- The City Council of the City of Fulshear voted to adopt the Zoning Ordinance on Thursday, May 17, 2012. The Ordinance as adopted can be found by clicking here and the Zoning Map can be found here.
- Additionally, the City has opted to adopt Masonry Requirements for Commercial Development in certain zones. That Ordinance can be found here.
What is zoning?
- Zoning is defined as the division of a jurisdiction into districts to enable the regulation of land according to the nature and use of the land in order to promote the orderly development of the area, and the protection of public health, safety and general welfare.
- Zoning is land use planning used by local governments in order to designate permitted uses of land based on mapped zones that separate one set of land use from another. The primary purpose of zoning is to segregate uses that are considered incompatible. Zoning is used to prevent new development from interfering with residents and business and to preserve the established “character” of the city.
- Zoning is the most common technique that local governments use to influence the location and density of development. A zoning ordinance has two parts: a text and a map. The text describes the different land use zones, density standards, allowable and non-allowable uses, development standards, and the administration of the process. The map shows the locations of the various zoning districts. A community’s planning commission usually drafts the ordinance. Once the draft is ready, a public hearing is held.
- Zoning can include regulation of what kinds of activities will be acceptable on particular lots (based on their “zoned” identity). Such regulations include the densities at which these activities can be performed, the height of buildings, the amount of space structures may occupy, and the location of the building on the lot.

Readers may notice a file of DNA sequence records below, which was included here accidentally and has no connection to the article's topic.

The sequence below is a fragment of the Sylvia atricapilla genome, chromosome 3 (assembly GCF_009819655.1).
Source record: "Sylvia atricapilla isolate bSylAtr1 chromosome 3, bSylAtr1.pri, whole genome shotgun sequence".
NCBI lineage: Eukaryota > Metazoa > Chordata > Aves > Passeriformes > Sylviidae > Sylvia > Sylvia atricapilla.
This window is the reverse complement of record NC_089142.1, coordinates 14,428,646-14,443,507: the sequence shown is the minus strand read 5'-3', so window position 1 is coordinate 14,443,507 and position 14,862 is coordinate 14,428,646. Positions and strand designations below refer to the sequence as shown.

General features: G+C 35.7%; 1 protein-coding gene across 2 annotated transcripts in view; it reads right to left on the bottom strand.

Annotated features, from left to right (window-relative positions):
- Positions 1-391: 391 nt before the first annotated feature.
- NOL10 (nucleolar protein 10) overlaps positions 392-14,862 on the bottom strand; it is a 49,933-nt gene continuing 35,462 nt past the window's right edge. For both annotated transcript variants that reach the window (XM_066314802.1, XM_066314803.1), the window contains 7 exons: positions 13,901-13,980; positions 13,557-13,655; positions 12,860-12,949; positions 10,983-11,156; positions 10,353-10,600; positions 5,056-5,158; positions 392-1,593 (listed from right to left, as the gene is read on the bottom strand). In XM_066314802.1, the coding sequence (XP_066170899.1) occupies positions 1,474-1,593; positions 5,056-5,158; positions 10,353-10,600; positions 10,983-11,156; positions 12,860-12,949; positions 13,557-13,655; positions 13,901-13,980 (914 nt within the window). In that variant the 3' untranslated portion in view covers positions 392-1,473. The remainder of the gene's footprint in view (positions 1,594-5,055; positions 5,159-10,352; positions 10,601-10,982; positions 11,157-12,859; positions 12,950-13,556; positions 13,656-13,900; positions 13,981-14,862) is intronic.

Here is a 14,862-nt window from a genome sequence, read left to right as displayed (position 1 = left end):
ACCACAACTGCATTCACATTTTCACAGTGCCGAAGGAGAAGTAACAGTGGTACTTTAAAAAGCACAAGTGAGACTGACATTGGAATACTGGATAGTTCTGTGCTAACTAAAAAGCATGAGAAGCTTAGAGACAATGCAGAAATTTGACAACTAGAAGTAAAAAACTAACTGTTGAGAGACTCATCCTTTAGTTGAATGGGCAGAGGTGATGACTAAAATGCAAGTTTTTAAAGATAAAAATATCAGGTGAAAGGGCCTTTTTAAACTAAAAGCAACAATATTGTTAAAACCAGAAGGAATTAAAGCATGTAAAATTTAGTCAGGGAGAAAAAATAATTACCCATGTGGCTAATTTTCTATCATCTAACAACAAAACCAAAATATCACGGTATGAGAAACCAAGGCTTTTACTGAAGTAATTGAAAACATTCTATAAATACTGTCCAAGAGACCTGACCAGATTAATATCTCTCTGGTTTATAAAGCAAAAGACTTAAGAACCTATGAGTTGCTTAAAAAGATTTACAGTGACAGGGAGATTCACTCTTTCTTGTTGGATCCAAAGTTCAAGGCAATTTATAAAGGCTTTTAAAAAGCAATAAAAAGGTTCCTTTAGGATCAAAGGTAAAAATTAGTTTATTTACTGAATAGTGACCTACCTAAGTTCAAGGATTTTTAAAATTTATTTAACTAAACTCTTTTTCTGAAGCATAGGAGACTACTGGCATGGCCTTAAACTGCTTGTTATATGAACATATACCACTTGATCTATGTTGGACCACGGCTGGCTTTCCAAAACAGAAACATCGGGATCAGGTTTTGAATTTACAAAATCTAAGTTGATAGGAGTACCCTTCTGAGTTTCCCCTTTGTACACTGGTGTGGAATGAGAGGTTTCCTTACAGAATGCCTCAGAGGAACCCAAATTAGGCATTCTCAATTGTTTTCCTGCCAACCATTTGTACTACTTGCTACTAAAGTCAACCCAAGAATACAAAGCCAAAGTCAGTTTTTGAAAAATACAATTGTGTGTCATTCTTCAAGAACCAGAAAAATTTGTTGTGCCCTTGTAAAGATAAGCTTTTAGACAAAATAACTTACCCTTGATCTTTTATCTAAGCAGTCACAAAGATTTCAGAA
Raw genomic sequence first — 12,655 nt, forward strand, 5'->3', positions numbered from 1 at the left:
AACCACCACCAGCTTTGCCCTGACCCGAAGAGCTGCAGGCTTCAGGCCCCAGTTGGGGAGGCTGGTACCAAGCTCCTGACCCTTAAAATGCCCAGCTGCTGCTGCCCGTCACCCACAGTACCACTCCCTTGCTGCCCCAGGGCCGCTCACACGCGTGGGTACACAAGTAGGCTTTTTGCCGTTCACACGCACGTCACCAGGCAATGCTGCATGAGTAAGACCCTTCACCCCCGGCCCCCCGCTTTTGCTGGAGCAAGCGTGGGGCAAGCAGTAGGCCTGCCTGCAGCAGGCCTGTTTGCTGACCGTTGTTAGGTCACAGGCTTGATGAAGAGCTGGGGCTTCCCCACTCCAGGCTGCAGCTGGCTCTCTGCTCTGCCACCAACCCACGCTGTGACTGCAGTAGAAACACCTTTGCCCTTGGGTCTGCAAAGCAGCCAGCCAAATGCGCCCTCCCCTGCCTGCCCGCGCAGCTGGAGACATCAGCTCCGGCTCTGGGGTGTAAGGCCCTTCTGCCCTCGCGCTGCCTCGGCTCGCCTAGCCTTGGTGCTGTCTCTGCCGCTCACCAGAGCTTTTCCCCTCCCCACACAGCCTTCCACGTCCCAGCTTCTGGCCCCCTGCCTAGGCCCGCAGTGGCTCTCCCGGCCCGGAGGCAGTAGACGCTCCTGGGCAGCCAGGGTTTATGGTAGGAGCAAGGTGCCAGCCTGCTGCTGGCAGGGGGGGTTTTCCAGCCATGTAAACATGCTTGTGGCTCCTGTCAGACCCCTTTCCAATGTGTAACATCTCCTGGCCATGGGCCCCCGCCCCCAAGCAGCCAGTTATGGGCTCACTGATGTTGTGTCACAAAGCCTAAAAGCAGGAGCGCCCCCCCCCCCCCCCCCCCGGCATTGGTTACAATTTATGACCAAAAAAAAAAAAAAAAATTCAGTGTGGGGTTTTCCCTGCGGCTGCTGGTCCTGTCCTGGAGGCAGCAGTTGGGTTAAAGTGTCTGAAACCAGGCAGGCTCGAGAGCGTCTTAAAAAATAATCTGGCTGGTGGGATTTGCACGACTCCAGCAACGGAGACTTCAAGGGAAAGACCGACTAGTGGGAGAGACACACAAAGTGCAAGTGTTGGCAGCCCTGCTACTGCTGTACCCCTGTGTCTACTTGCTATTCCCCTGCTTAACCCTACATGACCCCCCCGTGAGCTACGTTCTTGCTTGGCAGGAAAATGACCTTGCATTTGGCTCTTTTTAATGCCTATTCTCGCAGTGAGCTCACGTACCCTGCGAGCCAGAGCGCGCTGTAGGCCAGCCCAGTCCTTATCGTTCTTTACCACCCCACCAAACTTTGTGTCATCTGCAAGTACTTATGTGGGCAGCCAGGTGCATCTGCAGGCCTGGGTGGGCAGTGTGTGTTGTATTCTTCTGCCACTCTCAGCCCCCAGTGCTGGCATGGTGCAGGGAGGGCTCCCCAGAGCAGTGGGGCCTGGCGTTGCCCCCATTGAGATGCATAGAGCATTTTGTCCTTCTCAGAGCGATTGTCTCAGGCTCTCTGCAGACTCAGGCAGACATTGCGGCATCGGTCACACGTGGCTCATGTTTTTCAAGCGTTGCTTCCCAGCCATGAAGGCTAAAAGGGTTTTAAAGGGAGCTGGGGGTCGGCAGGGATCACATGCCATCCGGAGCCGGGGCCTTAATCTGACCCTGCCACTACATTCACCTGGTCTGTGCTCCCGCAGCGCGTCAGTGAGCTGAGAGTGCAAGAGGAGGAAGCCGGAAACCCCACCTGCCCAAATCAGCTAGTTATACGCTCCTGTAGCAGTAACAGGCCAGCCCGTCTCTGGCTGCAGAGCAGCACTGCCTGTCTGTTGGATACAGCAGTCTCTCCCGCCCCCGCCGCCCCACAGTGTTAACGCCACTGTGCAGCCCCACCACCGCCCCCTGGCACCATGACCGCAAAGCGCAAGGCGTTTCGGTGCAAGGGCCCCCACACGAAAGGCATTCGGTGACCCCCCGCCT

- Most zoning systems, including the one designed for the City of Fulshear, have a procedure for granting excepting to the zoning rules.
- Zoning excludes incompatible uses from residential areas. Many argue that because of this, property values are protected (i.e. can keep factories out of residential areas)
- Zoning puts land to use for which it is best suited
- Zoning can promote the public health and safety by requiring that lots be large enough to allow for the safe disposal of septic tank effluent, and by requiring that homes be spaced far enough apart that fires will not spread easily
- Zoning enhances more orderly development by creating regulations pertaining to lot size, set back lines, building heights, and population density. Because of this, local residents can ensure that poor developments will not occur
- Zoning can reduce congestion on public roads
- Zoning can be important in attracting business and industry to an area because sufficient good land will be zoned for business and industry that is uniquely suited for business and industry
- Zoning can protect against fire, explosion, noxious fumes and odors, heat, dust, smoke, glare, noise, vibration, radioactivity, and other nuisances
- Some argue that zoning is a violation of property rights in which the government is establishing what a person may do with their land
- It is also argued that zoning works against economic efficiency by restricting land usage, and can therefore hinder development in a free market economy